Thursday, 19 September 2013

A Season for Grieving

Pocono Pines

Thursday was the Harvest Moon. It was also my deceased stepfather's birthday, and today is the year anniversary of my father's passing. A few days ago I visited the Highland Lake Inn, outside of Flat Rock. The early morning mist, the sky above the lake, the edge of autumn in the air reminded me so poignantly of this very time last year, when I was in the Poconos at my father's bedside. He picked a beautiful time to die. The day after he left I spent from dawn until dusk outside, walking the quiet neighborhoods and shuttered golf course near my brother's home, appreciating the incredible beauty of leaves changing, determined breezes tempered by still-warm sun. My dad spent his own youth visiting that area, later telling us stories of "Lutherland"* and showing us the remains of foundations from old buildings. The Pocono Mountains of Pennsylvania are a more northern part of the mountain chain that frames my home in Asheville, NC. Perhaps the soothing I receive now from them comes from having spent my summers as a youth embraced by the northern brethren of pines, lakes, moss, and berry bushes.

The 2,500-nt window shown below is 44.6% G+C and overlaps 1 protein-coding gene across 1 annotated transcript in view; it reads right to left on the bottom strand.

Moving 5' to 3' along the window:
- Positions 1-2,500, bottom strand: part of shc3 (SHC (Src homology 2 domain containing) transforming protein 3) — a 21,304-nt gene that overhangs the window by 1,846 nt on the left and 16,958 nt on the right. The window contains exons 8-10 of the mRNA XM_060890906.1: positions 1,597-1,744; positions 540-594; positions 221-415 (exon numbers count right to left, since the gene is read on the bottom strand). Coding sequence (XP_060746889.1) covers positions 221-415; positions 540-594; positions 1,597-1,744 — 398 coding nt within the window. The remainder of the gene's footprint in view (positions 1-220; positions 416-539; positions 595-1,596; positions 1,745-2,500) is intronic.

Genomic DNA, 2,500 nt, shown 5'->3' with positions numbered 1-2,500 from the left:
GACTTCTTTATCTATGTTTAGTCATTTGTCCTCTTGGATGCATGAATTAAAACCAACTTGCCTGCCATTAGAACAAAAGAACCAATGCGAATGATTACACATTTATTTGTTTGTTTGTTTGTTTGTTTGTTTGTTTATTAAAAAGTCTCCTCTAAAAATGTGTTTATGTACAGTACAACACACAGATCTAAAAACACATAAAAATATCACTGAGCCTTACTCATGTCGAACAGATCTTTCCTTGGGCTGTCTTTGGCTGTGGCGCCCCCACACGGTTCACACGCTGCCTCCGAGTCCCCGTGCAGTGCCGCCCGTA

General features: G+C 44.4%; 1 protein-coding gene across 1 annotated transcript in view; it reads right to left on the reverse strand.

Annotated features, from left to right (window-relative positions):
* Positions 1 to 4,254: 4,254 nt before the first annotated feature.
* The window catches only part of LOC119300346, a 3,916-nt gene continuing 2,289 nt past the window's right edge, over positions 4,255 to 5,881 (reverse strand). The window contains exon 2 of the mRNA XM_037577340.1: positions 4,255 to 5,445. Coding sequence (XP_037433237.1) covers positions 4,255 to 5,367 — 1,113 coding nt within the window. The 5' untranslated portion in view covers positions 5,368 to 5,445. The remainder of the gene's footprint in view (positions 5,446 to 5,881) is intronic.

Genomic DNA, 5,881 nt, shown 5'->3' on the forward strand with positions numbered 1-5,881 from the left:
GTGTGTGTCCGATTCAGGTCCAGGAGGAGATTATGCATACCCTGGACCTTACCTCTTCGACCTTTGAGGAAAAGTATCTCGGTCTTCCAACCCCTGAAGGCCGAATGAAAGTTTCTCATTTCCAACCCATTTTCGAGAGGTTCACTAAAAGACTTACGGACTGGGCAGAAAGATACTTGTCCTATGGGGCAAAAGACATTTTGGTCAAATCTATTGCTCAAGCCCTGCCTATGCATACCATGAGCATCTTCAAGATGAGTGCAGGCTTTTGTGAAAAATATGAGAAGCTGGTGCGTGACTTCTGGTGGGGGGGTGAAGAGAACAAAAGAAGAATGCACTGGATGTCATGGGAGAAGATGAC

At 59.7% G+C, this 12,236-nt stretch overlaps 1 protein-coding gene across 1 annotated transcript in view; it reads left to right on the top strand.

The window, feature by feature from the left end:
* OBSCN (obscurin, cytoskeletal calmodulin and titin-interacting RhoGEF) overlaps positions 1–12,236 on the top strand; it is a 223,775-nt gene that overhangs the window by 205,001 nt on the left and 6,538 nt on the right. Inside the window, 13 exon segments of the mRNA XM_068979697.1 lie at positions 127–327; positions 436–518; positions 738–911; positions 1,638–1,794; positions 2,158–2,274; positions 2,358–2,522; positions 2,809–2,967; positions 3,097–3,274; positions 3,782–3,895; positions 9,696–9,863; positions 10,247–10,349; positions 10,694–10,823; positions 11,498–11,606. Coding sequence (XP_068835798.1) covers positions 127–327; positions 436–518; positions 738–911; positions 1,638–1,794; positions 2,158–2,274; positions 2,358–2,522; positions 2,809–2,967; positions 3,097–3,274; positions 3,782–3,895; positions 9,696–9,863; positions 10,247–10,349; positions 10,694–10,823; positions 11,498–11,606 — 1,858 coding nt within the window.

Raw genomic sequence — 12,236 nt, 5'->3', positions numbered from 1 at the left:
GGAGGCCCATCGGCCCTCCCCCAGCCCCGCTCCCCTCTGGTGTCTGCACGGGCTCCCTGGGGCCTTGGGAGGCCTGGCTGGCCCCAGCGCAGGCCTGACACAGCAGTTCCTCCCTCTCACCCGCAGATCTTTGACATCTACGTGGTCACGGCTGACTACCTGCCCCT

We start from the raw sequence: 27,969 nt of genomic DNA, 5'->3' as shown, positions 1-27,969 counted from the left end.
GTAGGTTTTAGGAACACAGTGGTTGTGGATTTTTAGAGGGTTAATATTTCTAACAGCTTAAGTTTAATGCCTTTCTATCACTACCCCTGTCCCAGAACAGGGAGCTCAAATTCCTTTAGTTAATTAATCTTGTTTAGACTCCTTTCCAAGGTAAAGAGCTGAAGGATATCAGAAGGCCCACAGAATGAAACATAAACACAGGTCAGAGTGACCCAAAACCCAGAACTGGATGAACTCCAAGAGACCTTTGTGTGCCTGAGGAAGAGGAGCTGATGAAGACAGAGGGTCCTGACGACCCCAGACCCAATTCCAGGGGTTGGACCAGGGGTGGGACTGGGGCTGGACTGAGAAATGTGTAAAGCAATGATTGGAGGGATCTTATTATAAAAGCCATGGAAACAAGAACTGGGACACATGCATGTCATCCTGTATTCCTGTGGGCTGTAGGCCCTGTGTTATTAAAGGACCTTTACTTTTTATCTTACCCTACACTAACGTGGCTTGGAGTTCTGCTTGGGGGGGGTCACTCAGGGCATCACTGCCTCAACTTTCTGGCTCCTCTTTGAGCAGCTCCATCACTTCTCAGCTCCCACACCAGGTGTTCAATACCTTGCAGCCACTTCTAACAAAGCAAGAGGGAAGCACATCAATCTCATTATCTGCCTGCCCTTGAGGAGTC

Pinecrest Lake, Pocono Pines

The seasons this year have felt significantly different to me; I didn't mind a cool and overcast spring, and summer's end doesn't fill me with a familiar, yearning despair. I'm beginning to see the beauty in things ending, appreciating that final hurrah of brilliant color, strong sun, the apparent freshness of cooling air before it becomes downright cold.

Apple galette

That doesn't mean that sadness is a stranger to me. If anything it's flowing with more emphasis, but through a clearer channel. I wonder, dad and stepdad, what do you see? What would (do) you say to me? I am saying, I miss you. In honor of my dad I am making pies as I hold vigil; one of his last phone calls to me expressed his wish that I win first prize at a friend's annual pie contest. One of the last things he said to me was how much he loved my bread.

My dad, Andre

Funny how grief comes... and goes. Thank you crickets, for singing me to sleep; thank you sun, for rising without fail. To everything there is a season, and this one is for savoring ends.

My stepdad, Ted




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